American Born Chinese by Gene Luen Yang


Book Review-American Born Chinese

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American Born Chinese by Gene Luen Yang is a Young Adult Graphic Novel that follows three seemingly unrelated story lines that intersect in an interesting way near the conclusion of the story. The stories are not told back-to-back, instead they are broken up into various chapters, where each chapter contains a portion of each story. One story follows the main character Jin Wang, a Chinese-American boy who goes to a school where he is picked on. All Jin wants is to fit in at this school where he is the only Chinese-American student. The second story is a retelling of a Chinese fable of the Monkey King. Although the Monkey King is the ruler of all monkeys and a master of kung-fu, he wants to be recognized as a god and not a mere monkey. Lastly, there is the story of Danny. He is a basketball star and he’s popular but every year he is forced to switch schools when his ‘very Chinese’ cousin Chin-Kee comes to visit.

Although this book is technically  young adult  it could easily be enjoyed and digested by an older middle-grade reader. The theme and concept of ‘true-identity’ runs through the entire story. Overall, my favorite of the three stories contained in this book was that of the Monkey King. To me, this story also happens to be the one that best portrays the importance of accepting oneself and being true to your self.

Gene Luen Yang does an outstanding job of not only exploring how we self-identify, but also cultural identity. Although, if you dig deeply you will realize that cultural identity can be seen in the story of the Monkey King, if you swap out race (Chinese/Caucasian) for the idea of being a god/monkey, it is most apparent in Jin’s story as Jin desperately wants to culturally fit in. There is a scene within the first few chapters of this book where Wei-Chen, a new student who has immigrated from Taiwan approaches Jin and Jin’s first comment to him is “You’re in America. Speak English”. This is slightly heartbreaking as you can clearly see Jin’s ‘cultural self shaming’ (for a lack of a better term…I decided to make one up!) and embarrassment to potentially be overheard understanding/speaking in a language other than English at school.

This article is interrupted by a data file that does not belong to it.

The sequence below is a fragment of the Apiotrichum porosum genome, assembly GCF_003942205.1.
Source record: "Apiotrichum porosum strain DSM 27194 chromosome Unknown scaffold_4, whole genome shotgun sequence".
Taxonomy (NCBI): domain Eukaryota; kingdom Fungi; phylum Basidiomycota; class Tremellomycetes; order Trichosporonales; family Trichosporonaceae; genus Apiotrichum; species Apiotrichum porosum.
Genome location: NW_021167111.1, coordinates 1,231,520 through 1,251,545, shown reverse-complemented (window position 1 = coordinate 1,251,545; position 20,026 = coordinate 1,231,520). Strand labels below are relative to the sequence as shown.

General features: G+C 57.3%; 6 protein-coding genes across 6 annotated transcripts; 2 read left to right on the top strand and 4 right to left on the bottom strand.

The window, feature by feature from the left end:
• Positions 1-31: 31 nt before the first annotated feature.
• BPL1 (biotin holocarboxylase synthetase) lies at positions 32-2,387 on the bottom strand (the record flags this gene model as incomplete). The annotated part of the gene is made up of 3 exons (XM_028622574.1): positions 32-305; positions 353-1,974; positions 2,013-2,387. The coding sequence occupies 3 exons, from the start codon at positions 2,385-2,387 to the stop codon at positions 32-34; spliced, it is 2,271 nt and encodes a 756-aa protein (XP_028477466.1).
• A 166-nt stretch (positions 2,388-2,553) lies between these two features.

American Born Chinese, wholeheartedly and without a doubt deserves 9, of the shiniest and brightest, unicorn horns! This is a book that I would suggest that any adult who has a child/young adult in their life should buy for said young human. It is amazing to see Asian, and more specifically Chinese-American representation that is honest. The book is an important read, not only for readers who can culturally/racially identify with the main characters and plot points, but for all young humans (and unicorns alike) who are growing up/grew up racially ‘othered’.


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